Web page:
Of course, Alzheimer’s was the problem. Both Dad and I tried to say no to Alzheimer’s. Neither of us was successful…except in one regard: somehow we managed to say no to the disease stealing all our joy. Specifically, I kept my eyes and ears and heart alert for the occasions when life felt like old times. I made sure Dad noticed on mornings when the three of us sat at breakfast with toast and tea. I rejoiced openly when we arrived home from the store and Dad and I put away groceries with Mom telling us what to put where. I prayed with gratitude as my husband and I watched Gunsmoke with my parents: Mom asking the name of each character, Dad answering her and then offering everyone something to drink.


As I held on to as many of the routines as I could, I also held on to my temper. Usually I was able to resist the frustrated tone that tried to creep into my voice; instead, I held on to the respectful attitude I had learned from my parents. There was no question in my mind that each of them deserved my respect as much at this time of their lives as they ever had.

Easy? No. Whoever said, “The hardest thing about everyday life is that it’s every day” spoke truly. And most caregivers recognize the words as an extreme understatement.

But let’s also be sure to recognize the bigger truth of caregiving:
As we work to preserve what we can of the “normal” life of the past, we’re also safeguarding—in the present—something even more precious: our loved ones’ dignity.

Children, obey your parents in the Lord, for this is right.  “Honor your father and mother,” which is the first commandment with promise: “that it may be well with you and you may live long on the earth.”   (Eph. 6:1-3 NKJV)

Father, help us to be patient with those we care for as You, Father, are patient with us.

Good Morning? Yes!

Morning problems, in my experience, have to do with getting started.

Clean clothes

Food and drink


Those are Mom’s immediate needs when she gets out of bed. The problems arise when she refuses clean clothes, food and drink, and/or medications. If she refuses one, she will often go on to refuse all three.

Two actions are called for on those days:

1) I have to expect that — sooner or later — Mom will cooperate; and

2) I have to step back if she refuses, wait, and try again later as if it were the first time.

Taking those actions always produces positive results for me.

And yes, both are ACTIONS.

Expecting success has to be more than a thought. It must be a conviction: Mom WILL cooperate and she will probably do it right away. That expectation leads me to act in a certain way. Caregivers soon realize that their own stress and anxiety spills over onto their loved ones, and can complicate a good situation or make a difficult one even harder to resolve. Similarly, our expectation of success translated into calm, assured words and movements can influence our loved ones in a positive way. So foreseeing a good outcome lets me be relaxed. I can smile as I take Mom’s arm and lead her to the bathroom.  If she refuses to cooperate right away, my expectation of eventual success prompts me to take additional actions: I watch for signs she’s ready for help; I stay prepared with clothes at hand, food and drink kept warm or cold, medications close by and ready. And expecting success gives me more patience, more energy to keep trying.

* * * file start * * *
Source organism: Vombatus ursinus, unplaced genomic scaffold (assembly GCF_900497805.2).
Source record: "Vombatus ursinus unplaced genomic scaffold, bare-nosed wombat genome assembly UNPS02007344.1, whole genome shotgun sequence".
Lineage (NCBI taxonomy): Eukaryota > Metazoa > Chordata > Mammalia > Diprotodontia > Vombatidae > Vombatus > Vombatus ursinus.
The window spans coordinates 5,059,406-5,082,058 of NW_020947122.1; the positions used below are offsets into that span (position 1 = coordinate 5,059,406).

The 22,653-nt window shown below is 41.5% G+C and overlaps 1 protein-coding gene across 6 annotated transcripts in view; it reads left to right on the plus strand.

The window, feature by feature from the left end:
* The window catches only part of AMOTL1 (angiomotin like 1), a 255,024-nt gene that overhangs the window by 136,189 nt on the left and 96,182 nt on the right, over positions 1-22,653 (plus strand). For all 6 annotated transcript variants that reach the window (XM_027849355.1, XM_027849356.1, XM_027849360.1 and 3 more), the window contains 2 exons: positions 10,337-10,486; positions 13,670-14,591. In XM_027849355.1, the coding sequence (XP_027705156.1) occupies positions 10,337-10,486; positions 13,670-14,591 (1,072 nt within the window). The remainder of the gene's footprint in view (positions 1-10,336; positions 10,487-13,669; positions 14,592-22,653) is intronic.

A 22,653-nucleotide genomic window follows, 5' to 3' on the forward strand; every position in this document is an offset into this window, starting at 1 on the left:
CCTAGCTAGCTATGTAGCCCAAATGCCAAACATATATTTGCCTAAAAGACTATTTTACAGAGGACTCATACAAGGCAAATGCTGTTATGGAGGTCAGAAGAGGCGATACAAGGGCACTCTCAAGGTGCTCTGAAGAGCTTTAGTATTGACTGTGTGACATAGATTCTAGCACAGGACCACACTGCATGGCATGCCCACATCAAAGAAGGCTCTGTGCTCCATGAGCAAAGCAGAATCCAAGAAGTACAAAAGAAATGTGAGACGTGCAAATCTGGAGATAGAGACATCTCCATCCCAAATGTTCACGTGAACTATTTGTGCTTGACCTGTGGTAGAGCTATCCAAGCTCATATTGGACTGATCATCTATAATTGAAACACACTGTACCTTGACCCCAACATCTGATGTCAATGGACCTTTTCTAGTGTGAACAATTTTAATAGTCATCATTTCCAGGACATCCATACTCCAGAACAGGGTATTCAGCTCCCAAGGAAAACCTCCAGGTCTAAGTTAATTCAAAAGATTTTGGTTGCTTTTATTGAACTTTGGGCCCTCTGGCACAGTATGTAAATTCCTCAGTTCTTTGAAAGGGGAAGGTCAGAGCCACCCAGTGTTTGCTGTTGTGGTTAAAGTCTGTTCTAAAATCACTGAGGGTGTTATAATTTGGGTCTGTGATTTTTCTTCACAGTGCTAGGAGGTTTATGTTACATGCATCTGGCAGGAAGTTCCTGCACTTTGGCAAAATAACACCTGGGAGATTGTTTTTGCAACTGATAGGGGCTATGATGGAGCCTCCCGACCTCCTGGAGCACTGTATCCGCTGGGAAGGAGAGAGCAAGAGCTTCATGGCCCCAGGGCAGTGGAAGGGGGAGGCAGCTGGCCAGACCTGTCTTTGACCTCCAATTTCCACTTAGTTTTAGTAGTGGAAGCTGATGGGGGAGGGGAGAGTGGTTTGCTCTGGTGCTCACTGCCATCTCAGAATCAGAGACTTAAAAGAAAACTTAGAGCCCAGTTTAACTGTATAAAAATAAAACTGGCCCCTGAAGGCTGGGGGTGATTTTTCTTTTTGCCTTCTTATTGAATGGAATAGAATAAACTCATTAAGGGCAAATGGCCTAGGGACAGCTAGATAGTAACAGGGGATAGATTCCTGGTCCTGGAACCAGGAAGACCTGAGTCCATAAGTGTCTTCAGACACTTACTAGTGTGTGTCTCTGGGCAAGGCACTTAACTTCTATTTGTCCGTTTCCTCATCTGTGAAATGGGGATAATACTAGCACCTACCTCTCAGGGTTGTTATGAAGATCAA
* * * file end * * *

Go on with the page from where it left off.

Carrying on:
Backing away when Mom refuses to let me help is hard in a lot of ways. When she doesn’t want to get clean and dressed, the threat to her health from lack of hygiene is bad enough. But messes of all kinds can result from Mom not being clean. When she goes without food and drink after having nothing during the night, her physical/mental/emotional condition can decline quickly.  And the need to take medication on at least a fairly regular schedule is critically important. So backing away when Mom says “No!” is very hard to do. But what is the choice? I never use my physical strength to get Mom to do something unless she’s in immediate danger. I can clean the messes later. And if I become concerned that lack of food, drink, or medication has gone on too long, I can call the doctor for help and advice. So I back away.

And wait. But again — this is an active waiting. I watch for a change in Mom’s expression, a look in my direction, restless movement, maybe shuffling her feet. I listen for a word, a sound. Those can be signals that Mom’s “in a different place” and might feel more agreeable. The more important point is that I let some time pass, usually just a few minutes.

Then, even if I see no outward indication of any change,  I try again. Maybe I use different words. Maybe I approach the task differently. Or maybe I do things exactly the same way as last time. And maybe Mom will say yes this time, maybe not. But my actions and attitude are based on my absolute conviction that she will cooperate. Probably soon.

Finally, when I try again, I make sure to do it as though this is the first time today we’ve started this activity. I say nothing about Mom having refused earlier. I make no mention of time or being late. We’re simply doing what we do every day: getting dressed and eating and taking medications.

These actions work for me on every difficult morning. Of course they also apply to other situations at other times of day, but mornings are special, especially for caregivers. Our loved ones likely won’t remember in the afternoon or evening whether their morning went smoothly or not. But beginning the day well is a real boost for us caregivers.

Father, You have promised that when I call, You will hear and answer. I experience the truth of that promise daily.Thank You for allowing me to trust You completely.

In the morning, Lord, you hear my voice; in the morning I lay my requests before you and wait expectantly  (Psalm 5:3  NIV).